Water heaters don’t last forever.
And the worst part? If you push a water heater past the average lifespan, there’s a very good chance that it could burst a leak and cost you thousands of dollars in water damage.
That’s why smart homeowners preemptively replace their water heater when they start to see signs that it’s on its way out.
So what are these “signs”? Well, 5 common signs that you need a new water heater include:
- It’s over 10 years old
- Only the hot water is brown
- The water heater is leaking
- The water heater is making knocking/popping noises
- You start seeing frequent repairs
Let’s take a closer look at these signs…
Already know you need to replace your water heater? Just contact us— we’ll give you a fair quote.
Sign #1: Your water heater is over 10 years old
According to Energy.gov, tank water heaters typically last 10-15 years. So if your water heater has already hit its 10th birthday, you can expect to start seeing some of the trouble signs below.
Keep in mind that if your household uses a lot of hot water and if you haven’t kept the unit well-maintained, your water heater could have a much shorter lifespan than 10 years.
Have a tankless water heater? Good news. Tankless water heaters typically last at least 20 years.
Sign #2: Only the hot water is brown
If you start to see brown, rusty water when you turn on the hot water, you likely have a water heater that’s corroding from the inside.
And once a water heater starts rusting, it’s not long before it will burst a leak and cause damage to your home. Usually, when a water heater is corroding, you’ll notice a metallic taste and smell to the hot water along with visible signs of rust.
But keep this in mind:Rust in your hot water doesn’t always mean a bad water heater.
You see, water heaters have sacrificial anode rods that are designed to attract all the corrosive elements in the water. Its sole purpose is to “sacrifice” itself so that the lining of your water heater doesn’t corrode. But because these rods sacrifice themselves, they corrode and need to be replaced frequently. Which means that rust you see in the hot water might just be from a corroding anode rod.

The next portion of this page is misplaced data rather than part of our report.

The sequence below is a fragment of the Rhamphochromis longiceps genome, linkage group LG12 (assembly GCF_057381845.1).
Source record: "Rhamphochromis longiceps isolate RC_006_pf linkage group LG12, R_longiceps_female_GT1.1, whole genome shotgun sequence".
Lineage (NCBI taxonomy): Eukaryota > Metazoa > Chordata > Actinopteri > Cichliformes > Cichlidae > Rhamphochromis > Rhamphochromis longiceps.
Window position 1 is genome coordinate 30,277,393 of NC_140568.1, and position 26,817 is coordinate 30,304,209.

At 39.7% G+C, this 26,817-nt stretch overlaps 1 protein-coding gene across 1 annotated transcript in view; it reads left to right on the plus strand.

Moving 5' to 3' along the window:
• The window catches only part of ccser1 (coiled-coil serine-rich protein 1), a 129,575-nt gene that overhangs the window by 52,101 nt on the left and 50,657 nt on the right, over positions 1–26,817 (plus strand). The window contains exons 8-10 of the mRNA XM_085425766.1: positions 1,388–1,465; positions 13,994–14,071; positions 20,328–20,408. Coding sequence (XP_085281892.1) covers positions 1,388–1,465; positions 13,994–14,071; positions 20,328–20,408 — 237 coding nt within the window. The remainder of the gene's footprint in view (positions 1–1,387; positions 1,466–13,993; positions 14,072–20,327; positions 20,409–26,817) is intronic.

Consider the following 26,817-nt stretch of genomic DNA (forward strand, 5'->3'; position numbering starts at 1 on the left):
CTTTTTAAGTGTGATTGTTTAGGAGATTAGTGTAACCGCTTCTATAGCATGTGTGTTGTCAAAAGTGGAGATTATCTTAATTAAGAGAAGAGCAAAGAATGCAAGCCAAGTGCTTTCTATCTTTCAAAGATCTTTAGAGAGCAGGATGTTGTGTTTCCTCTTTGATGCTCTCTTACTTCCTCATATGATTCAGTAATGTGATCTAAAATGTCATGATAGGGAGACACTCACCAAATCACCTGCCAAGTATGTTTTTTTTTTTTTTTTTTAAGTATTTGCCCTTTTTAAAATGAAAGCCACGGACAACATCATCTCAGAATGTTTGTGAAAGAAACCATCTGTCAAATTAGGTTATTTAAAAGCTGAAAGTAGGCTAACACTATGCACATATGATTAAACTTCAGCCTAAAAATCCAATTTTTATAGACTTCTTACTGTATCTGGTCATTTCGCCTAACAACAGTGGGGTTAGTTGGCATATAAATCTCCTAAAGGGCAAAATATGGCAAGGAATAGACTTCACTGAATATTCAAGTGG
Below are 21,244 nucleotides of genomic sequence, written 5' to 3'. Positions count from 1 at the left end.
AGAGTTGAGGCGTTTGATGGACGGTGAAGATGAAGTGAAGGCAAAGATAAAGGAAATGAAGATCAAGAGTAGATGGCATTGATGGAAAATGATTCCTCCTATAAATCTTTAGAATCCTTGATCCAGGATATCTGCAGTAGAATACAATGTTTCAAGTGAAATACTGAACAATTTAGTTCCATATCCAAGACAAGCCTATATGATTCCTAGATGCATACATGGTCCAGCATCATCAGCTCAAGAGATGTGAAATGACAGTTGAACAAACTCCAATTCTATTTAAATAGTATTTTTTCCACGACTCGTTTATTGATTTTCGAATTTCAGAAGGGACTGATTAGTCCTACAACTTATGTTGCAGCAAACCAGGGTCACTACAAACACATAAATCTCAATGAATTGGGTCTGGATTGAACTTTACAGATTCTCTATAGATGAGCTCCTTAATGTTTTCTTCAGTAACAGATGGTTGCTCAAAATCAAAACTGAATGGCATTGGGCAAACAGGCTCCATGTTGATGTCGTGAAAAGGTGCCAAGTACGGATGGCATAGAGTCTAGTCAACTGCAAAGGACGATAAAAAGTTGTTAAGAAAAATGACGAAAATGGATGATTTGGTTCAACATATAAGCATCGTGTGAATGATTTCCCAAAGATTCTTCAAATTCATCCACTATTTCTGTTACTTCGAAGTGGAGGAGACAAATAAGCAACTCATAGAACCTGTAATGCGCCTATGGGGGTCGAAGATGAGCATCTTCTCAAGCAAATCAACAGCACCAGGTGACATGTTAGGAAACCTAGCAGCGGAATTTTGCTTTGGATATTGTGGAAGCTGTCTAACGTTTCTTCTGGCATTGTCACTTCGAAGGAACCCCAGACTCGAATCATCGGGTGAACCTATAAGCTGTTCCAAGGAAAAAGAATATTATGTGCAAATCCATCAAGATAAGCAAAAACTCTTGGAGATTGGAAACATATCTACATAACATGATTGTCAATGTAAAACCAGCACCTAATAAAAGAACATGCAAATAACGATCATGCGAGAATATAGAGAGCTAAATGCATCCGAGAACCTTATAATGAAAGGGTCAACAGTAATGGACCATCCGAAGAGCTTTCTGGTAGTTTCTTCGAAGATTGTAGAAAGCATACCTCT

So how do you know if rusty hot water is due to an anode rod or a failing water heater?
Well, the only way to know for sure is to have a professional inspect the water heater. But typically, if your water heater is relatively young and healthy and you just started seeing rust in your hot water, you most likely just need to replace your anode rod— not the entire water heater.
Sign #3: Your water heater is leaking
If the water heater tank itself is leaking, you have a serious problem because your tank could potentially burst at any moment.
So if you’ve determined that the tank has a leak (and it’s not just a loose fitting or bad drain valve) do this:
- Turn off the water heater
- Shut off the cold water valve feeding the tank
- Call a professional
You most likely DON’T need to replace your water heater (but should have a professional repair the leaks) if you see leaking from the following places:
- Cold water valve
- Pipe connections (hot and cold water inlets)
- TPR valve
- Expansion tank
- Drain valve
Sign #4: Your water heater is making knocking noises
If your water heater is making knocking/popping noises, it’s likely due to sediment buildup that’s coating the bottom of your water heater.
You see, over time, sediment in the water (such as calcium and magnesium particles) settle to the bottom of the water heater. As that layer of sediment builds, it creates a barrier between the heating elements and the water which can cause overheating. And overheating the water weakens the tank, eventually causing it to spring a leak or burst.
The good news is that if you just started hearing these noises, you might be able to save the tank by having a professional flush the water heater. This removes the layer of sediment at the bottom of the tank. But if the sediment has been there for quite some time, it’s likely that damage has already been done.
Sign #5: You start seeing frequent repairs
When your water heater is on its way out, it’s likely not going to go quietly. Instead, you’ll find yourself calling in a professional more and more frequently for water heater repairs.
So if you have an older water heater and you’ve had it repaired more than once in a 6-month span, you likely need to replace your water heater.
Need a water heater replacement? Ask a Boise plumber for a quote
If you see these trouble signs, don’t wait until you’re dealing with a burst water heater.
Contact us and we can inspect your current system and, if necessary, provide a quote for a water heater replacement.